• After enduring virtual conflict with a co-worker or a boss, 39 percent of respondents said they wanted to leave or actually left their jobs due to the problem.
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Remote Work

Disagreements Via Long Distance

Out of sight is not out of mind when it comes to remote workplace tensions.

"Workplace conflicts, which have always been around, are increasing in a remote world because people who can no longer physically see each other when sharing information or solving problems are missing the pieces of data that come from body language, observation and casual banter," said Beth Wonson, a workplace conflict specialist at Beth Wonson & Co., a corporate consulting firm in Carmichael, Calif.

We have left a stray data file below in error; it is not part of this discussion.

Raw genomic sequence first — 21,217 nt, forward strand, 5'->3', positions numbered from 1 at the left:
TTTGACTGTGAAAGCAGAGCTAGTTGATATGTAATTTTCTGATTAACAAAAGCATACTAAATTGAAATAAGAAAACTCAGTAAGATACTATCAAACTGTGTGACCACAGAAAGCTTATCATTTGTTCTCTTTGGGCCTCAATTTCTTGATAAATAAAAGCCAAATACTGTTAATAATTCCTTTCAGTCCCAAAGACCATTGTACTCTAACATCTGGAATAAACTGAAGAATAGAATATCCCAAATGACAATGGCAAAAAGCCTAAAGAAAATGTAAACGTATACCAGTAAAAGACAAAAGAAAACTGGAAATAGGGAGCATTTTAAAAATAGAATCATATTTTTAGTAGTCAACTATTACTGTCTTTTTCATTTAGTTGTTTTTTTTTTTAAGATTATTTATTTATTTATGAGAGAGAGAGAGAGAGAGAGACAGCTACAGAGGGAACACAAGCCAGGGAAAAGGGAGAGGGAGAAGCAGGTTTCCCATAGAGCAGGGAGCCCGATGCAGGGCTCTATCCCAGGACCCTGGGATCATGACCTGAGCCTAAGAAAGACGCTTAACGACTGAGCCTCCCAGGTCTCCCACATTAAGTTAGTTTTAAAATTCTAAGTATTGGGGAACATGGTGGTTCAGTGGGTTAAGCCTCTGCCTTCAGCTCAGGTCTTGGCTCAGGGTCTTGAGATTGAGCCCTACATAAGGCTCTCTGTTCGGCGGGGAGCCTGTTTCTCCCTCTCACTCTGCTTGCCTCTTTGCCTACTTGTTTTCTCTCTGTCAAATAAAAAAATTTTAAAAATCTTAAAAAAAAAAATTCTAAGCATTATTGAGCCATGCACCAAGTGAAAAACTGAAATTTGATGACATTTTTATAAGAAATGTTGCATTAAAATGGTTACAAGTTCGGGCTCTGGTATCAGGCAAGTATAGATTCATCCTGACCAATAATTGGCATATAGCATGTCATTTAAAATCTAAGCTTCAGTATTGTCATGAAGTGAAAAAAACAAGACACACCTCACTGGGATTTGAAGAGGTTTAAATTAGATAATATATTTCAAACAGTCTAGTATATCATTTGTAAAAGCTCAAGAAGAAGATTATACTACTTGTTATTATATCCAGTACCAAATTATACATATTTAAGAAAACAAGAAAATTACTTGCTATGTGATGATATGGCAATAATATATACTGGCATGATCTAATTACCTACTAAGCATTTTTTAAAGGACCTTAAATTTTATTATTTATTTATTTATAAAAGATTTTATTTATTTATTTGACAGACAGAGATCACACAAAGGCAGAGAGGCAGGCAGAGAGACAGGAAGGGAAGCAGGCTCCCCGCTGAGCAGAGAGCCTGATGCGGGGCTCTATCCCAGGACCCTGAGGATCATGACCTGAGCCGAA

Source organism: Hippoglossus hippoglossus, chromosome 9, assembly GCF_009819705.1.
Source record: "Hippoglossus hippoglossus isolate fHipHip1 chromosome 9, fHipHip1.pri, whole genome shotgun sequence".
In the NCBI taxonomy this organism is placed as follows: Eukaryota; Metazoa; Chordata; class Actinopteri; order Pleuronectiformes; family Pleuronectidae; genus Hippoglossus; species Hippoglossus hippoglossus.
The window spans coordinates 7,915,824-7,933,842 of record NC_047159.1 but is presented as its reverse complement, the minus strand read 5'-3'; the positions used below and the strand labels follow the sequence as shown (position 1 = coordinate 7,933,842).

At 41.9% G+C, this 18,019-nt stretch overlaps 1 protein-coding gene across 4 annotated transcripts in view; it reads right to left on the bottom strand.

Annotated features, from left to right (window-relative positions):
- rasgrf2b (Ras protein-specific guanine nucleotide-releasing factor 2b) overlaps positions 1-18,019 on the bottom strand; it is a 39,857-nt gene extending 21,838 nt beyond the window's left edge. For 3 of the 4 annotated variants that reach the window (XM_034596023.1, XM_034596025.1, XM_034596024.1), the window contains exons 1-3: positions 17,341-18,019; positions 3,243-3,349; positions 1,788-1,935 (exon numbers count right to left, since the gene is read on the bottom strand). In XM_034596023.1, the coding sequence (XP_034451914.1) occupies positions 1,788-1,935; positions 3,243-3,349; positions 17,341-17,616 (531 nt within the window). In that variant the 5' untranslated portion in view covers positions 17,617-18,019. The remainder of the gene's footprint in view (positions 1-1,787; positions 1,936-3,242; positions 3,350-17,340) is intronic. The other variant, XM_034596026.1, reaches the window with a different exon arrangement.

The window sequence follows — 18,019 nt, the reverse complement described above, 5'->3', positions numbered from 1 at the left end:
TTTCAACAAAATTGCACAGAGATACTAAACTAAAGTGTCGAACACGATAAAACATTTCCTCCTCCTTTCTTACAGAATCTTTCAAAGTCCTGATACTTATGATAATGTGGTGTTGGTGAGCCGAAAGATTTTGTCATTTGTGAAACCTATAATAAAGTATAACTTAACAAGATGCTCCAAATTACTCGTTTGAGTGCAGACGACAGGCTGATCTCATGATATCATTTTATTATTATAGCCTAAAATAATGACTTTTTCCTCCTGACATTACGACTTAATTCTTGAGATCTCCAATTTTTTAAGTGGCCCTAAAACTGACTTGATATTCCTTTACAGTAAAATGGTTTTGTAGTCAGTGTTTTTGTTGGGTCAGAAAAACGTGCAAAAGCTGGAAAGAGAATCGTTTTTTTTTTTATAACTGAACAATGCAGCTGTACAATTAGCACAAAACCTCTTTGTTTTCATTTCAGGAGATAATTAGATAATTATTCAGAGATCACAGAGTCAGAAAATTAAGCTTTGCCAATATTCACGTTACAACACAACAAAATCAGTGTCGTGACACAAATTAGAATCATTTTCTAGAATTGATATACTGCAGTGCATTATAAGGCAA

In the absence of face-to-face interaction, staffers may misinterpret another employee's intentions, actions or reactions.

"For example, team members may focus on negatives such as 'He's not getting back to me because he doesn't value my request,' " Wonson said. "People can't see the person that they're waiting on may be working hard to find an answer, or is involved in another priority, or is delayed because they are struggling with issues at home."

Consequently, assumptions are made and conflicts arise around those assumptions. "If the two employees were in the same physical workspace, it's likely the challenges would be visible or more rapidly shared through impromptu conversations," Wonson added.